Seven months before the date of his majority Henri died as a result of injuries sustained when his motor bike and a taxi collided outside the Windsor Hotel on the night of May 23, 1928. The Argus newspaper recorded that Henri was accorded “a semi-official” funeral on the 25th.
No volley was fired nor was the Last Post sounded, because Henri was not formally a member of the Air Force. However, his coffin was draped with the colours of the Australian Flying Corps, uniformed airmen were his pall-bearers and his coffin was conveyed to Fawkner Cemetery on an RAAF wagon and trailer. Nine former members of 4 Squadron and the Secretary of the Air Board attended, but the speed with which the funeral was arranged did not allow the family to travel from Queensland to be present.
The Squadron members decided that a memorial was required and with the assistance of a public appeal through The Argus an impressive sandstone monument was erected in 1932. It was topped by a statuette of a boy dressed as Henri had been dressed when he came to the Squadron in 1918. The family was not made aware of this and learned of it six weeks after the event.
During the 1950’s the statuette was stolen and the grave vandalized. The Tovell family repaired the damage to the grave but the cost of replacing the statuette was beyond them. Subsequently, the sandstone monument deteriorated and the ground subsided, so that the monument leaned. The condition of the sandstone was such that restoration was impractical.
The Air Force Association Victoria received a number of approaches to repair the grave decided that a new, modest memorial would be appropriate. The Association and the Department of Veterans’ Affairs jointly funded a new kerb and ledger, the inscription on which was approved by Henri’s surviving sister and includes words which his father had wanted on the original grave.
On Sunday, 29 November, Digger’s grave was re-dedicated in a service conducted by Chaplain Squadron Leader Keith Lanyon, in the presence of the Minister for Veterans’ Affairs, the Hon Alan Griffin, MP, members of the Tovell family, serving and former members of 4 Squadron RAAF, including the current CO, WGCDR David Paddison, Mr Peter Colliver, President of Air Force Association Victoria, Mr Leo Hammond, representing the Deputy Commissioner for Veterans’ Affairs, WOFF Gina Goninon, representing CDR-AFTG, CO 21 Squadron, SQNLDR Marcelle Mitting and members of Air Force Association Victoria.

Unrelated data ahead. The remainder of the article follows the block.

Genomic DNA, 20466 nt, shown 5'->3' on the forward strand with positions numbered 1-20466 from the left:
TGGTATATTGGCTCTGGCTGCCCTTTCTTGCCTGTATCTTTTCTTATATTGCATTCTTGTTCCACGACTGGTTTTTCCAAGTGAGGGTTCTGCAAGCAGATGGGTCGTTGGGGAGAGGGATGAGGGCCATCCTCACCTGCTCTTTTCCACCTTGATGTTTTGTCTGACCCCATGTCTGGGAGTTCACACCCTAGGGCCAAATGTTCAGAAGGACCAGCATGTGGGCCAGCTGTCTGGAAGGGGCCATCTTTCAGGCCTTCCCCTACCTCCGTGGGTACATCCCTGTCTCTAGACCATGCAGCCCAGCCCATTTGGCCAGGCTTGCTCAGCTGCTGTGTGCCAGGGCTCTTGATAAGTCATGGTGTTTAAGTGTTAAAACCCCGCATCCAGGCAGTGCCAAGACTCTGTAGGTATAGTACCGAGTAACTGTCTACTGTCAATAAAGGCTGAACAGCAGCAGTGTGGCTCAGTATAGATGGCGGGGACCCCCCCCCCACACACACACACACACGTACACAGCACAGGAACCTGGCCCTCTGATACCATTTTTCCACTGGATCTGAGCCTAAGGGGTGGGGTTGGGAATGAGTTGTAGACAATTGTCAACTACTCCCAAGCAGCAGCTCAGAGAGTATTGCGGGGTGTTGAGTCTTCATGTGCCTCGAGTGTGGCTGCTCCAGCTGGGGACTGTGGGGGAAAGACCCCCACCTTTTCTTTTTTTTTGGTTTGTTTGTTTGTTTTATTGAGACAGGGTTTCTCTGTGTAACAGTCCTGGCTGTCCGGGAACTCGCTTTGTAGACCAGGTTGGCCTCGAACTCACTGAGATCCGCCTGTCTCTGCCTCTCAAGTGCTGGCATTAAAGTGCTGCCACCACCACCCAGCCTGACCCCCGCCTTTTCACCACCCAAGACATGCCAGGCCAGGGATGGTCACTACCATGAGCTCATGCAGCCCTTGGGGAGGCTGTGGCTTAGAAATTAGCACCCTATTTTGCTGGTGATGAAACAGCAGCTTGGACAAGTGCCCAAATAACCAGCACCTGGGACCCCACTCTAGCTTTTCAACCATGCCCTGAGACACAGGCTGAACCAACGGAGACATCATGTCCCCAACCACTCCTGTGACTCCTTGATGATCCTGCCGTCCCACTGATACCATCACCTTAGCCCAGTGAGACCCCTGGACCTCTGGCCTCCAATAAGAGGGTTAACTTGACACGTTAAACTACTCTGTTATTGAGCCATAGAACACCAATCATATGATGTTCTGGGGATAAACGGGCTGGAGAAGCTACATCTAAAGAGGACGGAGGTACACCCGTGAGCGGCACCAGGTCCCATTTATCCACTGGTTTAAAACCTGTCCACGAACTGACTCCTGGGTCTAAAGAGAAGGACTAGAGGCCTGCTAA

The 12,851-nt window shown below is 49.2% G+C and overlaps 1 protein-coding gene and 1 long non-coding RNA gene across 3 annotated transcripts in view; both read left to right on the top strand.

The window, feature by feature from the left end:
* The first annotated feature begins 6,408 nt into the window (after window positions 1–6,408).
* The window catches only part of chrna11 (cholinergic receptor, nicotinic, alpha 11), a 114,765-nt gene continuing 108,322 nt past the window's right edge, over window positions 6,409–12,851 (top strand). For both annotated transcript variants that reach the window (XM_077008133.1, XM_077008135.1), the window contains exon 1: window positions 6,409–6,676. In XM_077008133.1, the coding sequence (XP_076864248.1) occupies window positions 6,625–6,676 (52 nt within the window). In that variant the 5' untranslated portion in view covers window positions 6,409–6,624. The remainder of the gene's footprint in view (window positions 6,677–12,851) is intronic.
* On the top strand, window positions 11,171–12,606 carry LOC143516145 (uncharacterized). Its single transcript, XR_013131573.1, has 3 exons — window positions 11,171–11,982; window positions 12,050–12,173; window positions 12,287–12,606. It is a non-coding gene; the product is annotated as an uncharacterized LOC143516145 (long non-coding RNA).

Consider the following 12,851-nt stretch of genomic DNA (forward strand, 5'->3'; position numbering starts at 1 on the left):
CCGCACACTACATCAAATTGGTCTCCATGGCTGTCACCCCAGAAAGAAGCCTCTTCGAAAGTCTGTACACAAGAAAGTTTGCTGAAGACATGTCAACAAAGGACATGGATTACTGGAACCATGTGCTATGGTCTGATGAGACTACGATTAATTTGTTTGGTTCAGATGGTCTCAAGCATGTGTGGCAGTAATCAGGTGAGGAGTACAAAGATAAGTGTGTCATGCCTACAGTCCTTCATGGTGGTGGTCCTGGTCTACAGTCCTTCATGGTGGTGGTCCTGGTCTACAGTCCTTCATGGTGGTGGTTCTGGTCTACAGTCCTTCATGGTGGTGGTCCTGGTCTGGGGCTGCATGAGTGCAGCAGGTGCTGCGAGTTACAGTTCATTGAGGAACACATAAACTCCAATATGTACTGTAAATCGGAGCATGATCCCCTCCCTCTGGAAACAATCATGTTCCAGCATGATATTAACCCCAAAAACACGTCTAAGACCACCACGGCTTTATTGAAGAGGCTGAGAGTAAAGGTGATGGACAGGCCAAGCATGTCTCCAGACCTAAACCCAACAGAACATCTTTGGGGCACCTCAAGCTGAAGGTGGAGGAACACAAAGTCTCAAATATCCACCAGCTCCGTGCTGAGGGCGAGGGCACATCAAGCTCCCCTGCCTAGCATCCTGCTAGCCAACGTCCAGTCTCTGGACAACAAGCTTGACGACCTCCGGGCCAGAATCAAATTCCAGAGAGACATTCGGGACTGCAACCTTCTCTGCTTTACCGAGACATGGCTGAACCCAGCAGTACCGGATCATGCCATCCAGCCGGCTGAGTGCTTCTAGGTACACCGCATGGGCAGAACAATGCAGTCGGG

Digger’s adoptive sister, Mrs Edith Lock, now 89 years of age, and her niece, Sally Elliot, were flown to Melbourne by the Air Force Association, niece Marilyn Elliot travelled from the Gold Coast to attend and nephew Rick and his wife Carol travelled from country Victoria.
Prior to the service, Mrs Lock kissed a bouquet of roses before placing it upon the grave. During the service, Mrs Lock spoke eloquently of her “big brother” and expressed her gratitude to the Association and the Department for making possible the restoration of the grave.
Speaking after the service she thanked the Association for arranging the service and her transportation and accommodation. Mrs Lock observed that during one’s lifetime many memories are created, but she said that the memory of the re-dedication of Digger’s grave was one of the happiest occasions in her life and the memory of it would remain with her forever.